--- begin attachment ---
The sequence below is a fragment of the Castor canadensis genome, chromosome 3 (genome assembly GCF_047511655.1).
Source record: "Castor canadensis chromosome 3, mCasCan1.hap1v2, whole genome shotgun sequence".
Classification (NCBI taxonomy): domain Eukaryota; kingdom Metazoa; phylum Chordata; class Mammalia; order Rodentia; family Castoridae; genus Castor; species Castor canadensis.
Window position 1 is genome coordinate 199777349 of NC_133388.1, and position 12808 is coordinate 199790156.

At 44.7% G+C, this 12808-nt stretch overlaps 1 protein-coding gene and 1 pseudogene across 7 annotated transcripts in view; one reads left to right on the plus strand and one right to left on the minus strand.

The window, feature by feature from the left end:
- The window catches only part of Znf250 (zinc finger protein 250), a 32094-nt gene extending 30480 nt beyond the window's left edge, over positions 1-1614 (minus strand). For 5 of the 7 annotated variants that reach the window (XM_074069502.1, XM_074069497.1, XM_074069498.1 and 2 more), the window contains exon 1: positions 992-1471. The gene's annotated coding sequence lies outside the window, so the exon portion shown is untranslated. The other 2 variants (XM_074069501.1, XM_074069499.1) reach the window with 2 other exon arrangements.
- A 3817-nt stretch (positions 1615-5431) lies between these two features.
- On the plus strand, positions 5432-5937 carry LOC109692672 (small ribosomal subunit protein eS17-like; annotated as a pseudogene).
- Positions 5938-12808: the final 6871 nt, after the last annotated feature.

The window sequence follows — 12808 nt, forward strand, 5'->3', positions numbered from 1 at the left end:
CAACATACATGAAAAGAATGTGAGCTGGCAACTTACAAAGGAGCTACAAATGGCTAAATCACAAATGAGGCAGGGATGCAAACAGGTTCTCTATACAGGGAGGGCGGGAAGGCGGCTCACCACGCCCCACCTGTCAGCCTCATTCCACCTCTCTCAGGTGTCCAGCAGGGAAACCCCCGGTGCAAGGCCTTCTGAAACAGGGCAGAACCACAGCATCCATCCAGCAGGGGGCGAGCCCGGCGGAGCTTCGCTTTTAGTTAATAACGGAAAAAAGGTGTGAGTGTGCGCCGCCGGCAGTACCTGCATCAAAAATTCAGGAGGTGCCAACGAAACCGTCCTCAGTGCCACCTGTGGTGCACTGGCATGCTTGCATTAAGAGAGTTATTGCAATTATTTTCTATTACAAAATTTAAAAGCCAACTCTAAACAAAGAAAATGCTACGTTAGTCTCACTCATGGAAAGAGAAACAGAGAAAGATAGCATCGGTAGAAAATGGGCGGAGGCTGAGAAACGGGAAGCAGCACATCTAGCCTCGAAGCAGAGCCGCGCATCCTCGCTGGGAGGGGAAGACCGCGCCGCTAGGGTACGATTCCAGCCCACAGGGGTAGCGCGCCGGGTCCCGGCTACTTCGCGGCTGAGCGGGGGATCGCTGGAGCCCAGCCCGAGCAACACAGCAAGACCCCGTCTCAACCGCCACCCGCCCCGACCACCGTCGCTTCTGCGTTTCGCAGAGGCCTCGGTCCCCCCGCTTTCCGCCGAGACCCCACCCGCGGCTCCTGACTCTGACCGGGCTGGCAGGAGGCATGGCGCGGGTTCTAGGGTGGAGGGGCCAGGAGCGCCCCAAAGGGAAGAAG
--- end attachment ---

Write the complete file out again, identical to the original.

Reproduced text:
The sequence below is a fragment of the Castor canadensis genome, chromosome 3 (genome assembly GCF_047511655.1).
Source record: "Castor canadensis chromosome 3, mCasCan1.hap1v2, whole genome shotgun sequence".
Classification (NCBI taxonomy): domain Eukaryota; kingdom Metazoa; phylum Chordata; class Mammalia; order Rodentia; family Castoridae; genus Castor; species Castor canadensis.
Window position 1 is genome coordinate 199777349 of NC_133388.1, and position 12808 is coordinate 199790156.

At 44.7% G+C, this 12808-nt stretch overlaps 1 protein-coding gene and 1 pseudogene across 7 annotated transcripts in view; one reads left to right on the plus strand and one right to left on the minus strand.

The window, feature by feature from the left end:
- The window catches only part of Znf250 (zinc finger protein 250), a 32094-nt gene extending 30480 nt beyond the window's left edge, over positions 1-1614 (minus strand). For 5 of the 7 annotated variants that reach the window (XM_074069502.1, XM_074069497.1, XM_074069498.1 and 2 more), the window contains exon 1: positions 992-1471. The gene's annotated coding sequence lies outside the window, so the exon portion shown is untranslated. The other 2 variants (XM_074069501.1, XM_074069499.1) reach the window with 2 other exon arrangements.
- A 3817-nt stretch (positions 1615-5431) lies between these two features.
- On the plus strand, positions 5432-5937 carry LOC109692672 (small ribosomal subunit protein eS17-like; annotated as a pseudogene).
- Positions 5938-12808: the final 6871 nt, after the last annotated feature.

The window sequence follows — 12808 nt, forward strand, 5'->3', positions numbered from 1 at the left end:
CAACATACATGAAAAGAATGTGAGCTGGCAACTTACAAAGGAGCTACAAATGGCTAAATCACAAATGAGGCAGGGATGCAAACAGGTTCTCTATACAGGGAGGGCGGGAAGGCGGCTCACCACGCCCCACCTGTCAGCCTCATTCCACCTCTCTCAGGTGTCCAGCAGGGAAACCCCCGGTGCAAGGCCTTCTGAAACAGGGCAGAACCACAGCATCCATCCAGCAGGGGGCGAGCCCGGCGGAGCTTCGCTTTTAGTTAATAACGGAAAAAAGGTGTGAGTGTGCGCCGCCGGCAGTACCTGCATCAAAAATTCAGGAGGTGCCAACGAAACCGTCCTCAGTGCCACCTGTGGTGCACTGGCATGCTTGCATTAAGAGAGTTATTGCAATTATTTTCTATTACAAAATTTAAAAGCCAACTCTAAACAAAGAAAATGCTACGTTAGTCTCACTCATGGAAAGAGAAACAGAGAAAGATAGCATCGGTAGAAAATGGGCGGAGGCTGAGAAACGGGAAGCAGCACATCTAGCCTCGAAGCAGAGCCGCGCATCCTCGCTGGGAGGGGAAGACCGCGCCGCTAGGGTACGATTCCAGCCCACAGGGGTAGCGCGCCGGGTCCCGGCTACTTCGCGGCTGAGCGGGGGATCGCTGGAGCCCAGCCCGAGCAACACAGCAAGACCCCGTCTCAACCGCCACCCGCCCCGACCACCGTCGCTTCTGCGTTTCGCAGAGGCCTCGGTCCCCCCGCTTTCCGCCGAGACCCCACCCGCGGCTCCTGACTCTGACCGGGCTGGCAGGAGGCATGGCGCGGGTTCTAGGGTGGAGGGGCCAGGAGCGCCCCAAAGGGAAGAAG